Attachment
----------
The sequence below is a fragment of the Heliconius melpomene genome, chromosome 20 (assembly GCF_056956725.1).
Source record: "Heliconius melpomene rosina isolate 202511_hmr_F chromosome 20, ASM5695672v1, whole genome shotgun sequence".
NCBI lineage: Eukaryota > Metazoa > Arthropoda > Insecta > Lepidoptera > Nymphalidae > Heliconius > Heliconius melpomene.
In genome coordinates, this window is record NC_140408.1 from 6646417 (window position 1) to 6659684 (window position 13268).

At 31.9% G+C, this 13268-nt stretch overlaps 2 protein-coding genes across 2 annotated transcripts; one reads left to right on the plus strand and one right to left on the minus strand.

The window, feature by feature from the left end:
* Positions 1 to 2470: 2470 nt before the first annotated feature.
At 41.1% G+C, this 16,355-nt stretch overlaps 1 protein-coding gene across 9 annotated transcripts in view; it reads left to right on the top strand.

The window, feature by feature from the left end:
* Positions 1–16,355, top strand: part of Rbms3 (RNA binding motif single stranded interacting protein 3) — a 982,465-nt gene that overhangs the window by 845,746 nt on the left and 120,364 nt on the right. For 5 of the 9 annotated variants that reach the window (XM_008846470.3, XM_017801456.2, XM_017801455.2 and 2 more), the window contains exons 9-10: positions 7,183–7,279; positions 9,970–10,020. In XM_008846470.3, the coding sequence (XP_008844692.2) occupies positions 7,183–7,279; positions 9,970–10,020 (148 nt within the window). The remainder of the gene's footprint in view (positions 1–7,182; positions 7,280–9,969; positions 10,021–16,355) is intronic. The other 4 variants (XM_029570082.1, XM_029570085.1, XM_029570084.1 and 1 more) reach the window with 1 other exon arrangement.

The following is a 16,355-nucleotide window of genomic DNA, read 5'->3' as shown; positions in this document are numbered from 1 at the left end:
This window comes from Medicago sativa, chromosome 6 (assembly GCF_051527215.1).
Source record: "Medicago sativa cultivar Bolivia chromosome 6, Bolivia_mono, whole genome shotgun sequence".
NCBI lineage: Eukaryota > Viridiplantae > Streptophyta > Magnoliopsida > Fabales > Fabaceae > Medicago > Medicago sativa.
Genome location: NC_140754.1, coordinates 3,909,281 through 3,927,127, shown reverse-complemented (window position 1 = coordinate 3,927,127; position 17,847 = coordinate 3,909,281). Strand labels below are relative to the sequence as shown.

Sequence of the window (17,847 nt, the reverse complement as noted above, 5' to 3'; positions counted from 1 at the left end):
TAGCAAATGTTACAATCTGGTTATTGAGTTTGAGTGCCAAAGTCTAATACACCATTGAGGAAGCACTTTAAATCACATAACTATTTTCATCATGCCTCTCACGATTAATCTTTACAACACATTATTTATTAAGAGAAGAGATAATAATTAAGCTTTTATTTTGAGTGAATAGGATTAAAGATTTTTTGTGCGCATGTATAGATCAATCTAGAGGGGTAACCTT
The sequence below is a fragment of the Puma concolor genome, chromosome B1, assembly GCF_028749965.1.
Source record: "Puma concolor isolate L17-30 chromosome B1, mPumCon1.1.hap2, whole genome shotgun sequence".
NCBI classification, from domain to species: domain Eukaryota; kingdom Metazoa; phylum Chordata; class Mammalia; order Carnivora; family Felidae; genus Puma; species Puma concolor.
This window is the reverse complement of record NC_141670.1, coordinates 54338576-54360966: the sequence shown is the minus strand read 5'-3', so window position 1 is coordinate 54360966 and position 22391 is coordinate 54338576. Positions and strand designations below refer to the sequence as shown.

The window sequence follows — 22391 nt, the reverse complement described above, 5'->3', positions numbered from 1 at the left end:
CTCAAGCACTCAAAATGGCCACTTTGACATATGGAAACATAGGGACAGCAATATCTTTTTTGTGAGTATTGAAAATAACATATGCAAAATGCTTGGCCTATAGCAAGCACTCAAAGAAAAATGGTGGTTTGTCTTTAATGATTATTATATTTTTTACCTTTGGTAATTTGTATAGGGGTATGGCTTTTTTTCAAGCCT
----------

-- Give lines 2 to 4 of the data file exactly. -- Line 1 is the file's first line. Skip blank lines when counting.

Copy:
Source record: "Heliconius melpomene rosina isolate 202511_hmr_F chromosome 20, ASM5695672v1, whole genome shotgun sequence".
NCBI lineage: Eukaryota > Metazoa > Arthropoda > Insecta > Lepidoptera > Nymphalidae > Heliconius > Heliconius melpomene.
In genome coordinates, this window is record NC_140408.1 from 6646417 (window position 1) to 6659684 (window position 13268).